The only cure, as philosophers have told us since there were philosophers to tell, is to want what you have. So easy to say — so incredibly hard to do. Today's dress (that I'm wearing, as opposed to posting: black eyelet, full skirt, interesting neckline) is one of my favorites. So, for the moment, at least, I want what I have. Cross your fingers that it lasts.

"Where's the paperwork for the Henderson Account?"

office dress

Check out this excellent, never-worn office dress from Prototype Vintage. This is absolutely what you would wear if you were a a go-getting career woman of the era. With a black croc bag and heels, I'm thinking, and an important bracelet.

For something this size (39/29/40) and condition, $55 is an excellent price. I don't think it will last long … if you want it, snap it up.

I am not wearing anything like this today, sadly. It's still just a little too hot for hauteur. (Not to mention that my Joan Crawford impression tends to dissolve into fits of helpless giggling.) No, today I am wearing a late-1940s-pattern dress I made of lightweight Liberty cotton print which looks like a combination of flowers and neurons (don't ask) in orange, red, teal, and moss green on a cream ground. With a green-and-cream zebra-pattern scarf as a belt (good call, Kate!), green glasses and handbag, and an orange sweater. Oh yes, fear me. Fear me and my senseless love of orange and green together.

Verrier dress is very close

Verrier dress

Madelene sent me the link to this dress (thanks, Madelene!) and I like it very much. I'm not sure if I'd wear it — okay, who am I kidding, I'd wear it, it's got a Peter Pan collar and pockets — although I'd feel better about it if it were red with pink accents, and not mostly that pink. I'm starting to feel a little long in the tooth for pink AND Peter Pan collars AND pintucks.

I looked up the designer — Ashleigh Verrier — and found out that she's 1) 23 and 2) her mother is her muse. So what does that mean? Is this dress for 23-year-olds, or for people who could be the mothers of 23-year-olds? (I did the math, and even at the limit of biological possibility, I could not yet be the mother of a 23-year-old.) Her collection (click on the image for the slideshow) isn't bad. And according to New York magazine, her thesis collection was picked up by Saks last year.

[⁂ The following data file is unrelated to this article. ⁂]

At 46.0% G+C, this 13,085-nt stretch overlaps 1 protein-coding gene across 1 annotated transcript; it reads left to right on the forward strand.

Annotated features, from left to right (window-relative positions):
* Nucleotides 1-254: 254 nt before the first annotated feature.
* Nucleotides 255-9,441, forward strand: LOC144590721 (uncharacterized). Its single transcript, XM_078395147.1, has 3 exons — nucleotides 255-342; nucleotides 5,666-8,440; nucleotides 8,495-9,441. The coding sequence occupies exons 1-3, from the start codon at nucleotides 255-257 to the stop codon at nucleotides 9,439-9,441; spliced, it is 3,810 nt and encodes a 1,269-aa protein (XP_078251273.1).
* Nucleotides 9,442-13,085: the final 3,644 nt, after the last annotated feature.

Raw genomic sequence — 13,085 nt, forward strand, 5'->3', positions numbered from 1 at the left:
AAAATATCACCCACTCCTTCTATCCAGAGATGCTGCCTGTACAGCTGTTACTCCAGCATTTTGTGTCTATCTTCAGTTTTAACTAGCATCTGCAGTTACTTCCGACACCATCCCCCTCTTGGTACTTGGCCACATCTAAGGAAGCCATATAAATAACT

I do like this dress, but I think it's not quite there yet. It's still a little too predictable. It's a great shape, but I would like this better in a wild chiffon print, or in a lightweight wool bouclé. What if the hems on the skirt and sleeves were left ragged, or were intentionally made ragged with bias chiffon? What if, instead of tucks, there were lace inserts? There's a lot more that could be done with this dress, to move it a bit more away from April Cornell.

Australia's Mary Quant

Prue dress

I love this dress, and I hate both 1) polyester (oh, sorry, "Crimplene") and 2) purple, so you know this is true love.

This is from a site with the punning name "Beehive Yourself," and I think it might be Australian, which makes the pun make more sense, because try to say that in a fakey Aussie accent. No, go ahead, I'll wait. See? Click the image to see all the gory details (unless you are too busy STILL saying "beehive yourself" in that "no, THIS is a KNOIFE" accent).

Anyway, the designer, Prue Acton, was Australia's Mary Quant. You see, kids, before the Internet, each widely separated geographical area … ah, never mind. Now I wish I had a search tool that would let me search [name of place]'s [name of famous person] to see how many funny combos I'd get. I'd also like to see dresses from Japan's, Bulgaria's, and Canada's Mary Quants! Any help?